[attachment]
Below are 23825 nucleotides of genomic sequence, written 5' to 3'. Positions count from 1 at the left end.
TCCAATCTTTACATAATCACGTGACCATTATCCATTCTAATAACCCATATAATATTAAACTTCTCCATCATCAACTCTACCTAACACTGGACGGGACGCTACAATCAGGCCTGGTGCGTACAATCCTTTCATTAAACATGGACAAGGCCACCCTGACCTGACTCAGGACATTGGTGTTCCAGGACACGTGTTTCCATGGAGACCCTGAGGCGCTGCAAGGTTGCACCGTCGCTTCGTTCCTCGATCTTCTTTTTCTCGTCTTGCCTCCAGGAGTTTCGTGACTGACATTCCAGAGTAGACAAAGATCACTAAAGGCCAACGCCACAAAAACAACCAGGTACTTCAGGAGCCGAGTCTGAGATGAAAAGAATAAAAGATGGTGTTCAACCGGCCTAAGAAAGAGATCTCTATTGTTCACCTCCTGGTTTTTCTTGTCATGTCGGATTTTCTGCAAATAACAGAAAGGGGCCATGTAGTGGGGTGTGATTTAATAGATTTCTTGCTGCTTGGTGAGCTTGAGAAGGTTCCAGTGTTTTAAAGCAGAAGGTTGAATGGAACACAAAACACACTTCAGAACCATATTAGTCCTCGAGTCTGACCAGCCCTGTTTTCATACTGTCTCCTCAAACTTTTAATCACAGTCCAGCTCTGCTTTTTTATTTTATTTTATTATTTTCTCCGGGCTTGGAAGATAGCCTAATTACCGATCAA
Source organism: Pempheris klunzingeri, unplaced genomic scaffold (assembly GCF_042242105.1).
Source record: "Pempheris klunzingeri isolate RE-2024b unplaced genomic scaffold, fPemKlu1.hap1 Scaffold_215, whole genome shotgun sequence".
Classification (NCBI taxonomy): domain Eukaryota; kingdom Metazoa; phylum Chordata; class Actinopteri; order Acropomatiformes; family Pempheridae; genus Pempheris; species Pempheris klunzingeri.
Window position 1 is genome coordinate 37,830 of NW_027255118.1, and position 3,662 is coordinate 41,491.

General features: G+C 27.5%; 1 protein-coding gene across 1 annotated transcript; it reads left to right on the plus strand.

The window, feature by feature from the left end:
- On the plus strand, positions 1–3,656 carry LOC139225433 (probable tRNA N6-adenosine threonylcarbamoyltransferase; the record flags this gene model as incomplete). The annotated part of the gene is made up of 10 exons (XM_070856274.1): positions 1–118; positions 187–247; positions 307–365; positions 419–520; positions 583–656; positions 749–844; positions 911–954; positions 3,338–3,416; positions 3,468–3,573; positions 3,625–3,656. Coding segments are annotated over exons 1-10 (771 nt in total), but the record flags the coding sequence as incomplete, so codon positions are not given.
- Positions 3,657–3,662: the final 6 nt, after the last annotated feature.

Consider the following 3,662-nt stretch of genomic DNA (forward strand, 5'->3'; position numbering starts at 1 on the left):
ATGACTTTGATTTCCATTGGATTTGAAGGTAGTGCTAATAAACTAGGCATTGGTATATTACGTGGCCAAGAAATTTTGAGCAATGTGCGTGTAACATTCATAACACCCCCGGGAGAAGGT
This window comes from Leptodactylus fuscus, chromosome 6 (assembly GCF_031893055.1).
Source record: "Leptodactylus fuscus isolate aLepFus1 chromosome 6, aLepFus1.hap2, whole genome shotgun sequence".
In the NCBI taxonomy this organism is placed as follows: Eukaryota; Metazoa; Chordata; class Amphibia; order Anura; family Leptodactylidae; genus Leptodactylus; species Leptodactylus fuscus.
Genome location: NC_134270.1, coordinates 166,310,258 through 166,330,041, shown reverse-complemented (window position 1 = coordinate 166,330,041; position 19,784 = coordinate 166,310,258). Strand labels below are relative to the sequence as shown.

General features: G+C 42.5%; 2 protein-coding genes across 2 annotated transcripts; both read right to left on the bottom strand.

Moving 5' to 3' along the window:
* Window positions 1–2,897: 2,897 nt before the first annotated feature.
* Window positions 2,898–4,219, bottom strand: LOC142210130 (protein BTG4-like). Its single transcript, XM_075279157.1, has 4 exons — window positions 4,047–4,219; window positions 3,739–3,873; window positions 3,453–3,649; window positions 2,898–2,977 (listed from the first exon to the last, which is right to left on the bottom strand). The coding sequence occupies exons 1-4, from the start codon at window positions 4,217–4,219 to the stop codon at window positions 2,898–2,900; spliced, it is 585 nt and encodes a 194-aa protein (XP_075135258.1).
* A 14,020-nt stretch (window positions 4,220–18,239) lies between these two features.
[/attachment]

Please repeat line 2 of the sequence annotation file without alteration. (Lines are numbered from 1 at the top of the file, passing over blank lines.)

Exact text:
TCCAATCTTTACATAATCACGTGACCATTATCCATTCTAATAACCCATATAATATTAAACTTCTCCATCATCAACTCTACCTAACACTGGACGGGACGCTACAATCAGGCCTGGTGCGTACAATCCTTTCATTAAACATGGACAAGGCCACCCTGACCTGACTCAGGACATTGGTGTTCCAGGACACGTGTTTCCATGGAGACCCTGAGGCGCTGCAAGGTTGCACCGTCGCTTCGTTCCTCGATCTTCTTTTTCTCGTCTTGCCTCCAGGAGTTTCGTGACTGACATTCCAGAGTAGACAAAGATCACTAAAGGCCAACGCCACAAAAACAACCAGGTACTTCAGGAGCCGAGTCTGAGATGAAAAGAATAAAAGATGGTGTTCAACCGGCCTAAGAAAGAGATCTCTATTGTTCACCTCCTGGTTTTTCTTGTCATGTCGGATTTTCTGCAAATAACAGAAAGGGGCCATGTAGTGGGGTGTGATTTAATAGATTTCTTGCTGCTTGGTGAGCTTGAGAAGGTTCCAGTGTTTTAAAGCAGAAGGTTGAATGGAACACAAAACACACTTCAGAACCATATTAGTCCTCGAGTCTGACCAGCCCTGTTTTCATACTGTCTCCTCAAACTTTTAATCACAGTCCAGCTCTGCTTTTTTATTTTATTTTATTATTTTCTCCGGGCTTGGAAGATAGCCTAATTACCGATCAA